Of course people want to be able to work flexibly, in ways that suits them. But remote working, by its very nature, means that much of a person?s best work will be performed unseen, whereas errors will still have consequences and be hard to conceal. In times of stress or under-performance, therefore, managers will want to keep a closer eye on employees who, for their part, will want to be seen to be doing their best.
In the Regus survey, 44 per cent of respondents in UK mid-sized companies said they believed effective management of remote workers was perfectly achievable, but only with additional management training and skills development. I couldn?t agree more.
It is good to know that businesses are bringing increasing rigour to the practice. Thirty per cent of respondents reported that they now use specific efficiency-monitoring reporting systems for remote teams, while a third use video calls to communicate with their office teams ? use of technology that is clearly more efficient than expensive travel.
There are other specific concerns about remote working, of which one of the most common is the notion that it slows the development of junior employees ? a view expressed by 68 per cent of respondents.
Sure enough, junior staff are bound to need more supervision, but this need not mean corralling them all into one place. It is perfectly possible to identify and allocate tasks, set up monitoring or measurement systems, insist that employees report back regularly, whether by video-link or other means, and ensure that they are undertaking whatever training programmes they need.
Anyone who thinks effective management of remote workers is not achievable is simply wrong.
No doubt there are lazy employees who take advantage, just as there are control-freak managers. But the job of senior management should be to eliminate any such impediments to progress while concentrating on efficiency and productivity, with an open, informed mind.
I believe there are simple lessons to be learned from all this research. First and foremost, managing a remote workforce is all about conquering fear and suspicion ? which are never the best starting-points for effective management.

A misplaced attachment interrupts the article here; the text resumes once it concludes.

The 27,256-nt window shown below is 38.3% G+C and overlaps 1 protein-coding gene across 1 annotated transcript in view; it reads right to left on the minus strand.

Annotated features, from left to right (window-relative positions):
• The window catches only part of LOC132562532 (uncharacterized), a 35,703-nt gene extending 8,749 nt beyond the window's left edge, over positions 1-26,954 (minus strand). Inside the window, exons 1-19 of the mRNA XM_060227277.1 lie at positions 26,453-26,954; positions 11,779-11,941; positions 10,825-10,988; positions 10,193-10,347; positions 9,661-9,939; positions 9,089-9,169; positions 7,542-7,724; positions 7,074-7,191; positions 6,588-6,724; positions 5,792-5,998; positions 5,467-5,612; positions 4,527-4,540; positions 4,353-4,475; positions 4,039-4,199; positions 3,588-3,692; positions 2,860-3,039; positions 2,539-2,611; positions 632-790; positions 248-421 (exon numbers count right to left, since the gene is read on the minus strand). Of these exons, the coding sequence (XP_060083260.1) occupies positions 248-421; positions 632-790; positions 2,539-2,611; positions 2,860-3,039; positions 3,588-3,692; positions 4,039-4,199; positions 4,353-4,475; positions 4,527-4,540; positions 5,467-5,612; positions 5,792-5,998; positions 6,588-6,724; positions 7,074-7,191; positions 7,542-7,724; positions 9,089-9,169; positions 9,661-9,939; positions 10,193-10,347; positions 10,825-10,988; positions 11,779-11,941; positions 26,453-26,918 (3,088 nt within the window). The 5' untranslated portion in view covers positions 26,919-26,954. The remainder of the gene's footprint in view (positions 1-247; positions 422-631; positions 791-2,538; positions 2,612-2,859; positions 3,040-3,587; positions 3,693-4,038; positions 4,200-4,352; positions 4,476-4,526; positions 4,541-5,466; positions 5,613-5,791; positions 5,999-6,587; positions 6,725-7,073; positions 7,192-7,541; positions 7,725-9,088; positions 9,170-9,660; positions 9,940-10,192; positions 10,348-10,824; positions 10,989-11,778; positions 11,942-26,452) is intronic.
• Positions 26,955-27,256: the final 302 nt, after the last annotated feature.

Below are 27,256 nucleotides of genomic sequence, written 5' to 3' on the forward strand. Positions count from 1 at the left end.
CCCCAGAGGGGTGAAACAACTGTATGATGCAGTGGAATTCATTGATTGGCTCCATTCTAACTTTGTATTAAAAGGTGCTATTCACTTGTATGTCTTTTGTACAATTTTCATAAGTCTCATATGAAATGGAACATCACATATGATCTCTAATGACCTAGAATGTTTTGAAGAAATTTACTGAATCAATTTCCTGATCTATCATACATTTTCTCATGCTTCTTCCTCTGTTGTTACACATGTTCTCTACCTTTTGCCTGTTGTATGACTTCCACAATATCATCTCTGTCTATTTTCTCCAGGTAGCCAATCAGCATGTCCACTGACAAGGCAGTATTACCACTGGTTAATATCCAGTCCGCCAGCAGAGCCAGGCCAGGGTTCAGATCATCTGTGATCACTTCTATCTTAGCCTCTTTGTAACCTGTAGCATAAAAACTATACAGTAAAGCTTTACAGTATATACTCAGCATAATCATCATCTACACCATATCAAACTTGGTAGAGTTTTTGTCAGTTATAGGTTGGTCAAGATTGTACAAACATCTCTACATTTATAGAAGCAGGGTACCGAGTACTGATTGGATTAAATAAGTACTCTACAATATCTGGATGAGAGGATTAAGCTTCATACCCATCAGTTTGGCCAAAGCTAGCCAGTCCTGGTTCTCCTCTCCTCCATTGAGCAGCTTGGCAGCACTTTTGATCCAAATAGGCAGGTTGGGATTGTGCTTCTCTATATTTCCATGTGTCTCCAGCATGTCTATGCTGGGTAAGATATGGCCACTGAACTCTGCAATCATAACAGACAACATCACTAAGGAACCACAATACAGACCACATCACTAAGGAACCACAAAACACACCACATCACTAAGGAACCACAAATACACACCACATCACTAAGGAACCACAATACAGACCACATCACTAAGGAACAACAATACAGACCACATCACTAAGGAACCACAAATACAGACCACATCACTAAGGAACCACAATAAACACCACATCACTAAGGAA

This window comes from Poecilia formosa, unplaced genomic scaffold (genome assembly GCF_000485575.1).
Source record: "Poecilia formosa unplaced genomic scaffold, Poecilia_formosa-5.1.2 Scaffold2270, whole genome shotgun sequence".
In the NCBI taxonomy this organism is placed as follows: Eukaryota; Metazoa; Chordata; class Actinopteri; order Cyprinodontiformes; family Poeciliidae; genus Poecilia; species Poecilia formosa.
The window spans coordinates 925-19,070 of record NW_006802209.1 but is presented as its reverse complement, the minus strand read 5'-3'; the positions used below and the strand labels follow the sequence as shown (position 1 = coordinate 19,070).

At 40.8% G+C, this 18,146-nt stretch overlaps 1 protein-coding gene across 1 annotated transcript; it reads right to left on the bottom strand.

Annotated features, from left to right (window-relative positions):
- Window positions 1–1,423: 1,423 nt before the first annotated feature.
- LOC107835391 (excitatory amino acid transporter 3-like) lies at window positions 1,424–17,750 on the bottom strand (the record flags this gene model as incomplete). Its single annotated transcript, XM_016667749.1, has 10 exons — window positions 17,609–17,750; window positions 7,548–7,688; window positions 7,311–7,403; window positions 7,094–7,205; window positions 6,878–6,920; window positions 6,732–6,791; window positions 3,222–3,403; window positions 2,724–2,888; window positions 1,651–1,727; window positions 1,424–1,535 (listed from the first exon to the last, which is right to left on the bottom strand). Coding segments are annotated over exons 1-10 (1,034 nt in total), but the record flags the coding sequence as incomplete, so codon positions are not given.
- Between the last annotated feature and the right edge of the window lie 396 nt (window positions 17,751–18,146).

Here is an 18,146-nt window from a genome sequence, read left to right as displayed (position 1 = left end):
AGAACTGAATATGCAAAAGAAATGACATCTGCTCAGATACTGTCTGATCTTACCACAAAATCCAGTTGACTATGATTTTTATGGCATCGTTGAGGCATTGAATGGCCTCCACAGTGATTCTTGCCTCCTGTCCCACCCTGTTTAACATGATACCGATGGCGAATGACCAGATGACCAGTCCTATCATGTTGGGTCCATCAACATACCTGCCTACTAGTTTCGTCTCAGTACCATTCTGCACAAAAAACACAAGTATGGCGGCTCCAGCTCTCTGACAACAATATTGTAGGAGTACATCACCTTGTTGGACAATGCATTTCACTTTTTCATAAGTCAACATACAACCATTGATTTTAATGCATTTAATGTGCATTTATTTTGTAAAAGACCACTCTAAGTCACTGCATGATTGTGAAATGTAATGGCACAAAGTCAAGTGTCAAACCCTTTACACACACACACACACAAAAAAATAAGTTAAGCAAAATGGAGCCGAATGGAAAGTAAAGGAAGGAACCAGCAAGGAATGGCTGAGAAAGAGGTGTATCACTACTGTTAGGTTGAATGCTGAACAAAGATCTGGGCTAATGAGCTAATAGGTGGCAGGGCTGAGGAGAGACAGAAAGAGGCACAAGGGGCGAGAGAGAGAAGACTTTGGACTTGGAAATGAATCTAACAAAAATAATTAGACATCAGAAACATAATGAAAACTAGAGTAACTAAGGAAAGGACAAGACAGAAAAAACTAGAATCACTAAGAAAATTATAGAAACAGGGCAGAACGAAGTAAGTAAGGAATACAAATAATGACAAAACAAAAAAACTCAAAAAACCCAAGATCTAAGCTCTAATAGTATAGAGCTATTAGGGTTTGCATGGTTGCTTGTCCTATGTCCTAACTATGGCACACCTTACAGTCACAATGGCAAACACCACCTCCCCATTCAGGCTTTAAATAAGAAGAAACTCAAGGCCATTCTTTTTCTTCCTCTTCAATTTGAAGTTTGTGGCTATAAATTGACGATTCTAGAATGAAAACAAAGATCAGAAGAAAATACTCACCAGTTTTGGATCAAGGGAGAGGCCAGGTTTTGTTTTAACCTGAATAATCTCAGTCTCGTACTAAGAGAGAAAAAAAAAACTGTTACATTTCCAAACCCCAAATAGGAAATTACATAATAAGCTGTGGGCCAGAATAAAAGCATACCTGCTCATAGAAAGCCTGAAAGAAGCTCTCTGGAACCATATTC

Instead, we should look at practicalities and deal with the world as it is. Thanks to the power of new technology, sales managers can keep in constant touch with widely dispersed sales teams, while GPS systems enable service centres to track the progress of engineers and maintenance teams. Client-facing teams can concentrate almost exclusively on their clients, without being drawn into whatever is happening at their own head office.
The job of management in these circumstances is to identify the work that needs doing, then take the work to the right people wherever they happen to be. Use the most appropriate technology and establish the processes that make it work more effectively. Provide the necessary training both for managers and employees. Keep every kind of communication channel open, including social media, video-conferencing, text and email.
Above all, treat people as adults ? with care and consideration. Give them the opportunity to earn your trust at the same time as they gain greater reward for their successes.
John Spencer is UK CEO of Regus.
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